A few months ago when I first heard the song “Call Me Maybe” by Carly Rae Jepsen, I thought it was, if anything, annoying with some weird lyrics. In the last few weeks though, I have kind of become addicted to it as I have heard it in so many different voices and genres. I saw this article talking about all of the different versions that have been remade of the song and posted on YouTube:
The infectious track about a girl with a crush was labeled the “perfect pop song” by Emma Carmichael at Gawker, who calls it “maddeningly addicting.” (Watch the music video here.) Already, it’s inspired a host of lip-synched viral video covers — starring unlikely crooners ranging from the Harvard varsity baseball team to James Franco — and has inspired unique clips starring the likes of Jimmy Fallon and President Obama.
After watching a few of these, I decided to put a sample of a few of them together for a presentation that I recently delivered and here was the result:
What was extremely interesting about all of these remakes of this song, was that it has seemingly inspired the original artist to put together a remake of her own song with Jimmy Fallon, which at this point, is almost at 6 million views.
The circle continued and while I was actually in Australia, I noticed a Sesame Street remake of the Carly Rae Jepsen remake which is actually quite hilarious.
The learning and the creating seems to go on and on, and probably will not step for a long time. But with all of this, who in the end wins?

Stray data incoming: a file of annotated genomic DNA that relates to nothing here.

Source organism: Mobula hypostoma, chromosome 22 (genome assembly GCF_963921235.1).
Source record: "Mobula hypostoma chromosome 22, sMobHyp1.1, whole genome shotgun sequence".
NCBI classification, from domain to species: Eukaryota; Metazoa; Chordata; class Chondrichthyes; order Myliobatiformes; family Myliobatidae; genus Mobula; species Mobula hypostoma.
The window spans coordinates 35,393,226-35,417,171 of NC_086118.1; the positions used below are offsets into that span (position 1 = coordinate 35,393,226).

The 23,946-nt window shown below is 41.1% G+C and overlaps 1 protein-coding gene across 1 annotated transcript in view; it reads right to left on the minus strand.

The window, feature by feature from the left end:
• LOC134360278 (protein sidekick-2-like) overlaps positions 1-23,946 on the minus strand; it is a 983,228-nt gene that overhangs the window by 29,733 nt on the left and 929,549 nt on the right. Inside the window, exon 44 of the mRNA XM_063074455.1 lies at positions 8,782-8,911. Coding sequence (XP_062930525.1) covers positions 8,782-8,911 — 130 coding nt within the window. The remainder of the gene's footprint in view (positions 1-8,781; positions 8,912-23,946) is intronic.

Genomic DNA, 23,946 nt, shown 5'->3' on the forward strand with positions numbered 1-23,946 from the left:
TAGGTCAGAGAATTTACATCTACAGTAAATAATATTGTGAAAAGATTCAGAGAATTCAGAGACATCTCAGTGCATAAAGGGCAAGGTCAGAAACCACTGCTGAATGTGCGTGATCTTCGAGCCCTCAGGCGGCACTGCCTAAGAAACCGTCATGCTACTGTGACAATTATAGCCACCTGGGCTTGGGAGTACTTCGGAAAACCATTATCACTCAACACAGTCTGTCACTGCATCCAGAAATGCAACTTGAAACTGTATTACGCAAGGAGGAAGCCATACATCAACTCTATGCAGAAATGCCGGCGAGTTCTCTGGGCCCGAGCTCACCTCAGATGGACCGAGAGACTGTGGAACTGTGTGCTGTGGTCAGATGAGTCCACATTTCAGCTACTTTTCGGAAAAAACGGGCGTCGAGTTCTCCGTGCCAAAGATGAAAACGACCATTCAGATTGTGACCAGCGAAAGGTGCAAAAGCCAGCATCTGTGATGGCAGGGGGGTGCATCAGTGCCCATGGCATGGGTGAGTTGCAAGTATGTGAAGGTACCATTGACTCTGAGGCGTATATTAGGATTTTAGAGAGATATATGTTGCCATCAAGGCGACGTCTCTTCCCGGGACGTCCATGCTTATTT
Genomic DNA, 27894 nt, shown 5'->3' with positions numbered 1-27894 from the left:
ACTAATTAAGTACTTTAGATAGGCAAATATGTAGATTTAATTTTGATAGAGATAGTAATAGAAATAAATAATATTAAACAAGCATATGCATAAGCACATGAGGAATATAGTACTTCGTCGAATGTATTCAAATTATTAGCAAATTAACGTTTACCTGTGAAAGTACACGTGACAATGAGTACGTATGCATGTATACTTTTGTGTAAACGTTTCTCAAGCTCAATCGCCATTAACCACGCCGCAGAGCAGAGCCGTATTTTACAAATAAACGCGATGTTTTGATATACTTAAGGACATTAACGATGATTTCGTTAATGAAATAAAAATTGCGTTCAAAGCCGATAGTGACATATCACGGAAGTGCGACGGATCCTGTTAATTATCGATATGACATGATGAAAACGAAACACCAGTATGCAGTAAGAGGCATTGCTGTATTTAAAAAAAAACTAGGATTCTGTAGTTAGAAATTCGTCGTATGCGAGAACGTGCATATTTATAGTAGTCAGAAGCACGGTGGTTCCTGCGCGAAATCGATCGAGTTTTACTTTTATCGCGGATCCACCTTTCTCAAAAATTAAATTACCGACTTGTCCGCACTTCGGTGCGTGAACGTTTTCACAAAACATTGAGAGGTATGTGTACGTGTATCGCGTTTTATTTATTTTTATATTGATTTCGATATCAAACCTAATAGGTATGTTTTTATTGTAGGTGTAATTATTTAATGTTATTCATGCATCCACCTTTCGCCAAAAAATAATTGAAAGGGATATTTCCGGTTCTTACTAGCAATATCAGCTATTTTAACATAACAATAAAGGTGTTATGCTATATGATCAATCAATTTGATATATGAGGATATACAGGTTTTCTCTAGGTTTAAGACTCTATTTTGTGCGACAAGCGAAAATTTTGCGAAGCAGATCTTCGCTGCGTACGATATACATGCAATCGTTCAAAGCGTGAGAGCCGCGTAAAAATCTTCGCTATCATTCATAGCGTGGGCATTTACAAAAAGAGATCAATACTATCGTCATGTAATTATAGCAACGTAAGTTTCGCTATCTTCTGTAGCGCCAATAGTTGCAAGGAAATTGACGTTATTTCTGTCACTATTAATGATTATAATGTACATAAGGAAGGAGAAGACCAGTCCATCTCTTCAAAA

Well actually it is simple.
The consumer gets to enjoy some top quality content, or some hilarious parodies and may be inspired.
The people remixing the work benefit because they have the ability to be creative and share their work with the world.
And ultimately, the creator of the original content wins. Big.
I remember that I did not even like this song until I saw the Jimmy Fallon version, as I felt a connection to the musical instruments that were being used from an elementary classroom. Before then, I simply found the song annoying. But as I saw different versions, the song seemed to get stuck in my head, and gained more notoriety, or even popularity. By shutting down all the new versions, what would the artist gain? Less people would hear her song and ultimately, it would actually make less money. It would have perhaps also stifled the creator of the original content.
Would this song have been as big if alternate versions weren’t created and shared? I highly doubt it.
Organizations and schools need to learn from this. Where sharing exists, innovation flourishes. Everyone wins.
I saw this David Wiley quote before, and it states the following:
If there is no sharing, there is no teaching.
To actually build upon that, I would make one simple tweak that the process of all of these remakes reveals to be clearly evident.
If there is no sharing, there is no learning.
How do we as schools learn from the openness of the web and how sharing actually promotes growth of all those involved?